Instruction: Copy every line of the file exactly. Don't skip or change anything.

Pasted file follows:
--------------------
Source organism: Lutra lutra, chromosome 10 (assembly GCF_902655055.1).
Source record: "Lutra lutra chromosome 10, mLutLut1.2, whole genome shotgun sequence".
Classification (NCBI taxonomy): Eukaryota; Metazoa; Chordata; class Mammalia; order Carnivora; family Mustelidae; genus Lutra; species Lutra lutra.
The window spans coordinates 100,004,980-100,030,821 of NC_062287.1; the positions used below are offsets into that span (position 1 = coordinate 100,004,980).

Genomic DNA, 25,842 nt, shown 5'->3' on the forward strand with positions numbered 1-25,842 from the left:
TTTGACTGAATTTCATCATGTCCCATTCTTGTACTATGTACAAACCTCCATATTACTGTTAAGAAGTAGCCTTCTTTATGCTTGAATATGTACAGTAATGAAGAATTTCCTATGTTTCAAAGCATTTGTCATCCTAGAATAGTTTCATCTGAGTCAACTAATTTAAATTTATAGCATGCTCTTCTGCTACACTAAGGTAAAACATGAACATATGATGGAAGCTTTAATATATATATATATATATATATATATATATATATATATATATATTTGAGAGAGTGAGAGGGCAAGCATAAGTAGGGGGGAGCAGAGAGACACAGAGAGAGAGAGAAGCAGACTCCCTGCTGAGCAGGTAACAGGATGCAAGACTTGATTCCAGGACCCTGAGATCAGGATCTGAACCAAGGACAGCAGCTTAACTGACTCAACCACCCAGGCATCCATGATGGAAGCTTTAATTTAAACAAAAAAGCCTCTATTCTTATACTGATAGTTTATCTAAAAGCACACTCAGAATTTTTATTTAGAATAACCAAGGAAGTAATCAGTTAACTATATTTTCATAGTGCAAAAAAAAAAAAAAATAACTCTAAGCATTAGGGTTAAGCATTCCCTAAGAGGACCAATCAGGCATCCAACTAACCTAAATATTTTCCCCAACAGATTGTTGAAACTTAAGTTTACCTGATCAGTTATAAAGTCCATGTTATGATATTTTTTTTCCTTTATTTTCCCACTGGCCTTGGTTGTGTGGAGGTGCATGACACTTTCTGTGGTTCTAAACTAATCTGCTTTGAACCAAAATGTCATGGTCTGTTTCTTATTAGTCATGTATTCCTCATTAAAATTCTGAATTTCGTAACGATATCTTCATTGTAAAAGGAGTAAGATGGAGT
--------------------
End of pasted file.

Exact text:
Source organism: Lutra lutra, chromosome 10 (assembly GCF_902655055.1).
Source record: "Lutra lutra chromosome 10, mLutLut1.2, whole genome shotgun sequence".
Classification (NCBI taxonomy): Eukaryota; Metazoa; Chordata; class Mammalia; order Carnivora; family Mustelidae; genus Lutra; species Lutra lutra.
The window spans coordinates 100,004,980-100,030,821 of NC_062287.1; the positions used below are offsets into that span (position 1 = coordinate 100,004,980).

Genomic DNA, 25,842 nt, shown 5'->3' on the forward strand with positions numbered 1-25,842 from the left:
TTTGACTGAATTTCATCATGTCCCATTCTTGTACTATGTACAAACCTCCATATTACTGTTAAGAAGTAGCCTTCTTTATGCTTGAATATGTACAGTAATGAAGAATTTCCTATGTTTCAAAGCATTTGTCATCCTAGAATAGTTTCATCTGAGTCAACTAATTTAAATTTATAGCATGCTCTTCTGCTACACTAAGGTAAAACATGAACATATGATGGAAGCTTTAATATATATATATATATATATATATATATATATATATATATATATTTGAGAGAGTGAGAGGGCAAGCATAAGTAGGGGGGAGCAGAGAGACACAGAGAGAGAGAGAAGCAGACTCCCTGCTGAGCAGGTAACAGGATGCAAGACTTGATTCCAGGACCCTGAGATCAGGATCTGAACCAAGGACAGCAGCTTAACTGACTCAACCACCCAGGCATCCATGATGGAAGCTTTAATTTAAACAAAAAAGCCTCTATTCTTATACTGATAGTTTATCTAAAAGCACACTCAGAATTTTTATTTAGAATAACCAAGGAAGTAATCAGTTAACTATATTTTCATAGTGCAAAAAAAAAAAAAAATAACTCTAAGCATTAGGGTTAAGCATTCCCTAAGAGGACCAATCAGGCATCCAACTAACCTAAATATTTTCCCCAACAGATTGTTGAAACTTAAGTTTACCTGATCAGTTATAAAGTCCATGTTATGATATTTTTTTTCCTTTATTTTCCCACTGGCCTTGGTTGTGTGGAGGTGCATGACACTTTCTGTGGTTCTAAACTAATCTGCTTTGAACCAAAATGTCATGGTCTGTTTCTTATTAGTCATGTATTCCTCATTAAAATTCTGAATTTCGTAACGATATCTTCATTGTAAAAGGAGTAAGATGGAGT